What accommodations should be considered when a deafblind student’s class is moved online?

It is important to remember that there are varying levels of combined hearing and vision loss for deafblind students. When determining appropriate accommodations for virtual meetings or classes, it is vital that the deafblind student is included in the discussion. The U.S. Department of Education has also issued guidance on ensuring continuation of services in alternative communication formats (K-12 and postsecondary).

If the student utilizes interpreting services, refer to, “What strategies are available for deafblind students using interpreters?” for information on remote interpreting for deafblind students.

If the student uses braille, it is possible to provide remote speech-to-text if the student has a refreshable braille display that plugs into their computer.

If the student uses screen reader software (e.g. JAWS, ZoomText, NVDA) at school, ensure the student has access to the software at home. There are some free software versions available.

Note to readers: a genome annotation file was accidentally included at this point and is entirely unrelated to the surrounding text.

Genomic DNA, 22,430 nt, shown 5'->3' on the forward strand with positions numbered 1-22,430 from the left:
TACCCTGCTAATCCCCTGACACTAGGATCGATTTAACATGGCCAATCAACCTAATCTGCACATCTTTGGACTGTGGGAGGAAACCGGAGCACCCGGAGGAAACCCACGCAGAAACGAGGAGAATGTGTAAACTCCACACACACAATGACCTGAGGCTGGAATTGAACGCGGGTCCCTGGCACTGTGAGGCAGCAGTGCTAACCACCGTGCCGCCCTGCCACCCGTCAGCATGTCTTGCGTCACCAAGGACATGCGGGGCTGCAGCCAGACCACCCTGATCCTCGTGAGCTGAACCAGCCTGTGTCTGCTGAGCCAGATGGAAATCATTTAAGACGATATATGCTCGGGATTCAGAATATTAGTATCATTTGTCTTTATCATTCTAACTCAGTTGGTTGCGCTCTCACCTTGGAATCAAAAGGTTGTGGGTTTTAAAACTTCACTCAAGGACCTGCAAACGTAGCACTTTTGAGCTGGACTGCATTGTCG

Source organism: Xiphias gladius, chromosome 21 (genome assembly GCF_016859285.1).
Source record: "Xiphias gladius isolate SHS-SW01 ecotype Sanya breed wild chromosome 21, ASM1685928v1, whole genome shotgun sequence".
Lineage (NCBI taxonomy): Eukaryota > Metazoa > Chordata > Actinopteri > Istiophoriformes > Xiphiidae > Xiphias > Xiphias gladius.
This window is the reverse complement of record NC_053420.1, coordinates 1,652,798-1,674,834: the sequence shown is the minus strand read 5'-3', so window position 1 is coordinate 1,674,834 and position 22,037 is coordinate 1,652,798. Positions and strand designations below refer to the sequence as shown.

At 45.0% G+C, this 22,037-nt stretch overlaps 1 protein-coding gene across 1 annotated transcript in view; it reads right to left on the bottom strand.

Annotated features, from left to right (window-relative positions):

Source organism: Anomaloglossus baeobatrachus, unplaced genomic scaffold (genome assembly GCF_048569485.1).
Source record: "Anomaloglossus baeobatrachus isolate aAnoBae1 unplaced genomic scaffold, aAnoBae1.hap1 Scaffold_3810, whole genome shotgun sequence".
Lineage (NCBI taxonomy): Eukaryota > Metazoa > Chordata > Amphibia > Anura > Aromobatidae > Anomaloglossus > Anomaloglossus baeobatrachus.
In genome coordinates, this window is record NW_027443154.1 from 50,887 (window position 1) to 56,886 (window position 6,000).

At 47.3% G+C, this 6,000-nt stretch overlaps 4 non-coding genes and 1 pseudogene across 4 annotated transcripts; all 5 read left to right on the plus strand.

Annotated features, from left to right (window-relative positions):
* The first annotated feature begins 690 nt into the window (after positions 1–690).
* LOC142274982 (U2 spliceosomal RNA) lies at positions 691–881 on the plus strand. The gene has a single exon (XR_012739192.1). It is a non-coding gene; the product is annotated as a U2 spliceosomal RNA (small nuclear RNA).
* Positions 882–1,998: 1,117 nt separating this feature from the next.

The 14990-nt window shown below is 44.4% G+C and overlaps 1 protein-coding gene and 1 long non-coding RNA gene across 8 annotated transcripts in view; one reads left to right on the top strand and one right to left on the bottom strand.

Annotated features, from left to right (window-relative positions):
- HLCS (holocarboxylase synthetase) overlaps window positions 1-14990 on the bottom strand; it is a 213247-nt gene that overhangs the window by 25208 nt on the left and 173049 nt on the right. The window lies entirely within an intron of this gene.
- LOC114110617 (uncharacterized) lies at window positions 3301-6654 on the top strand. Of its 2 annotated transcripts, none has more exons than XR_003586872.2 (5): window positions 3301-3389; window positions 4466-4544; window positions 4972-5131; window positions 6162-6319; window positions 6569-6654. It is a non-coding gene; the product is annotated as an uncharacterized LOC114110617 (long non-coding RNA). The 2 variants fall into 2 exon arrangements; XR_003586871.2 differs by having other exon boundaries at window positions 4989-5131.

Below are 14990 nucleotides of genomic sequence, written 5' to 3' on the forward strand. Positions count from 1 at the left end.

If the student uses a hearing assistive device, be sure they are able to connect and use the audio options available.

If the student uses a portable magnifier or CCTV, allow the student to continue to use it at home. Some vendors will allow schools to rent equipment that can be sent directly to the student’s home.

Allow the student to adjust font size, text, and background colors if using text-based chats. If remote speech-to-text services are being provided, make sure the output is set to the student’s preferences.

Provide accessible reading materials in the student’s preferred format. For example, make sure PDFs or other attachments are accessible for screen readers. Consider sending the student plain text documents. Add alternative text or image descriptions to pictures.

Ensure the Learning Management System (LMS, e.g. Canvas, Blackboard, Google Classroom) are accessible to deafblind students. If not, identify which LMS discussion boards are accessible. Consider alternative approaches, such as group email with threads.

Consider low-tech options, such as scanning and emailing documents between the teacher and student, or read material out loud over the phone.

Additional resources:

The Helen Keller National Center’s statement on COVID-19 provides some resources. Find your regional representative for more support.

iCanConnect and the American Foundation for the Blind lists communication technology options and where to find them.

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Updated on July 29, 2022

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